Exercise performance compromized by low zinc

June 8, 2005 in Nutrition Topics in the News, Sports Nutrition and Exercise, Vitamins, Minerals, Supplements

Exercise performance compromized by low zinc

A small study from the U.S. Department of Agriculture's Human Nutrition Research Center has found that a low intake of zinc may mean low energy levels in active people. The study, based on 14 active young men, found that cardiovascular fitness decreased when the participants followed a low zinc diet for 9 weeks.

Zinc is an essential mineral that stimulates activity in many of the body's enzymes. It is considered an important player in such vital functions as immune system defenses; wound healing and normal growth and development in children.

Researchers speculate the reason zinc is tied to athletic performance is due to an enzyme called carbonic anhydrase, which relies on zinc for proper functioning. This enzyme, which is present in red blood cells, helps rid the body of carbon dioxide, with the demand greatly increasing during periods of exercise.  When participants followed a low-zinc diet, these enzymes were far less active, as a result, their bodies were less efficient at expelling carbon dioxide.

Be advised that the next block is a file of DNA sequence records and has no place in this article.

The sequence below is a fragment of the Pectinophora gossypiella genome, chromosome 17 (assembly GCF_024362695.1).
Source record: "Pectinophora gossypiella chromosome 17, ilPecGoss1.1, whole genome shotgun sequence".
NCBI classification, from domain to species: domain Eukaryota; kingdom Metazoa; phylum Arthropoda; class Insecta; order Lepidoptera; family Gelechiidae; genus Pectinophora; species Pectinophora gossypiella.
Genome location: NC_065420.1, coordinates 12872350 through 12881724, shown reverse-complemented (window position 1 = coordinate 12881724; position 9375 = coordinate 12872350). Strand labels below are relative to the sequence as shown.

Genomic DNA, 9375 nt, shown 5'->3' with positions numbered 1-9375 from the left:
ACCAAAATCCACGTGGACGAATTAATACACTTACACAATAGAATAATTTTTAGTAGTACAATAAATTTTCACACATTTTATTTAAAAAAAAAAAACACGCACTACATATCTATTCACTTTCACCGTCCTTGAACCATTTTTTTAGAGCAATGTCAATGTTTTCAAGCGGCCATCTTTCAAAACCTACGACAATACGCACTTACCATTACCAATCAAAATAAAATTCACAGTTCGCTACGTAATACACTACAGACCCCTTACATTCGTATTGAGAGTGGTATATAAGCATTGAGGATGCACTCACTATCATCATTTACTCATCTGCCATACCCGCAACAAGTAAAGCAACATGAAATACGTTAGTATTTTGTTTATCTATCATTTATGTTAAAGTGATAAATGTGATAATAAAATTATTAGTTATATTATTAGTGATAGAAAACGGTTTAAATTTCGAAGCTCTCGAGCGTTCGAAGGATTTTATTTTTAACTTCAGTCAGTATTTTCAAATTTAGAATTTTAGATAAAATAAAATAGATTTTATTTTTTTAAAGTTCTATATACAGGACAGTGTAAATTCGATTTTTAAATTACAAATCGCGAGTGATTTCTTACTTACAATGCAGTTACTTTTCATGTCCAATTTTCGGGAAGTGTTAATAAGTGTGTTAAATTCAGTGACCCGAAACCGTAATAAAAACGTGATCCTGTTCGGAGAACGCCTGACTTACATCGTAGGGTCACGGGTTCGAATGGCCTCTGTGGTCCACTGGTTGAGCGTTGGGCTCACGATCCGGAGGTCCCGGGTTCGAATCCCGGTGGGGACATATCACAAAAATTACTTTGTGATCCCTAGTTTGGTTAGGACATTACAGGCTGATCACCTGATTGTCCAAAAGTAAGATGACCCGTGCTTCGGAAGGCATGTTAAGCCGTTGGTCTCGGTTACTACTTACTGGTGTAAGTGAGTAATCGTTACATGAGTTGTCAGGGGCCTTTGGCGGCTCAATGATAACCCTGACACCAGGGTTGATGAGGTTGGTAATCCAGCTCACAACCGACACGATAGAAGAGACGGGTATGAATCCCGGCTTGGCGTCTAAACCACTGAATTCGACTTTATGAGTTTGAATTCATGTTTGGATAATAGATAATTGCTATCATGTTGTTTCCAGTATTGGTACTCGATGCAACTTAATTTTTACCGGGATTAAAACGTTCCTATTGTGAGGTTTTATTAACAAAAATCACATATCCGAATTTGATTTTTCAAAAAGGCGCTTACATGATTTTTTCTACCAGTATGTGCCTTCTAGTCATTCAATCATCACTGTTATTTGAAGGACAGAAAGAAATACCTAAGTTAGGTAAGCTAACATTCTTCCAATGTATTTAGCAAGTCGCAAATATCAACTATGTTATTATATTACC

While these new findings indicate the importance of adequate zinc intake in a person's capacity for exercise, it does not mean active people should load up on zinc pills. Researchers indicate the best way to get enough zinc in the diet is through food. Sources of zinc include oysters, red meat, yogurt, beans, nuts and whole grains.

All research on this web site is the property of Leslie Beck Nutrition Consulting Inc. and is protected by copyright. Keep in mind that research on these matters continues daily and is subject to change. The information presented is not intended as a substitute for medical treatment. It is intended to provide ongoing support of your healthy lifestyle practices.